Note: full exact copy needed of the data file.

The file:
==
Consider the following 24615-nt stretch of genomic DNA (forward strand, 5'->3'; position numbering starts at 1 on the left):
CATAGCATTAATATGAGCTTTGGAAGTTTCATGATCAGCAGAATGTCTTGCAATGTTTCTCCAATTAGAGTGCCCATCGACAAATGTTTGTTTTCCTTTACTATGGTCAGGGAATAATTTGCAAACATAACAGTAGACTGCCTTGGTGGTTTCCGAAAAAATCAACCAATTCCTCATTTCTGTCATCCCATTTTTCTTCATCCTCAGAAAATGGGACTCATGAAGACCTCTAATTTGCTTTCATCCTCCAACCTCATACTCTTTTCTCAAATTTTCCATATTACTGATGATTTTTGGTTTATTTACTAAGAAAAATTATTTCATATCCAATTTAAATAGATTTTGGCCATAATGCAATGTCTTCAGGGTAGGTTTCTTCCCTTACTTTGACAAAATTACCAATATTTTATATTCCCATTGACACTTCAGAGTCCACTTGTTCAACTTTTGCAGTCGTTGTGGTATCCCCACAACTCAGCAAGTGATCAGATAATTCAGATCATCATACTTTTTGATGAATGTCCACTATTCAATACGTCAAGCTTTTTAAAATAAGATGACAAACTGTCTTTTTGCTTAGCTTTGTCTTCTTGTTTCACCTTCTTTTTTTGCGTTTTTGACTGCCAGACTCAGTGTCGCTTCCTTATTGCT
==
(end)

Consider the following 24615-nt stretch of genomic DNA (forward strand, 5'->3'; position numbering starts at 1 on the left):
CATAGCATTAATATGAGCTTTGGAAGTTTCATGATCAGCAGAATGTCTTGCAATGTTTCTCCAATTAGAGTGCCCATCGACAAATGTTTGTTTTCCTTTACTATGGTCAGGGAATAATTTGCAAACATAACAGTAGACTGCCTTGGTGGTTTCCGAAAAAATCAACCAATTCCTCATTTCTGTCATCCCATTTTTCTTCATCCTCAGAAAATGGGACTCATGAAGACCTCTAATTTGCTTTCATCCTCCAACCTCATACTCTTTTCTCAAATTTTCCATATTACTGATGATTTTTGGTTTATTTACTAAGAAAAATTATTTCATATCCAATTTAAATAGATTTTGGCCATAATGCAATGTCTTCAGGGTAGGTTTCTTCCCTTACTTTGACAAAATTACCAATATTTTATATTCCCATTGACACTTCAGAGTCCACTTGTTCAACTTTTGCAGTCGTTGTGGTATCCCCACAACTCAGCAAGTGATCAGATAATTCAGATCATCATACTTTTTGATGAATGTCCACTATTCAATACGTCAAGCTTTTTAAAATAAGATGACAAACTGTCTTTTTGCTTAGCTTTGTCTTCTTGTTTCACCTTCTTTTTTTGCGTTTTTGACTGCCAGACTCAGTGTCGCTTCCTTATTGCT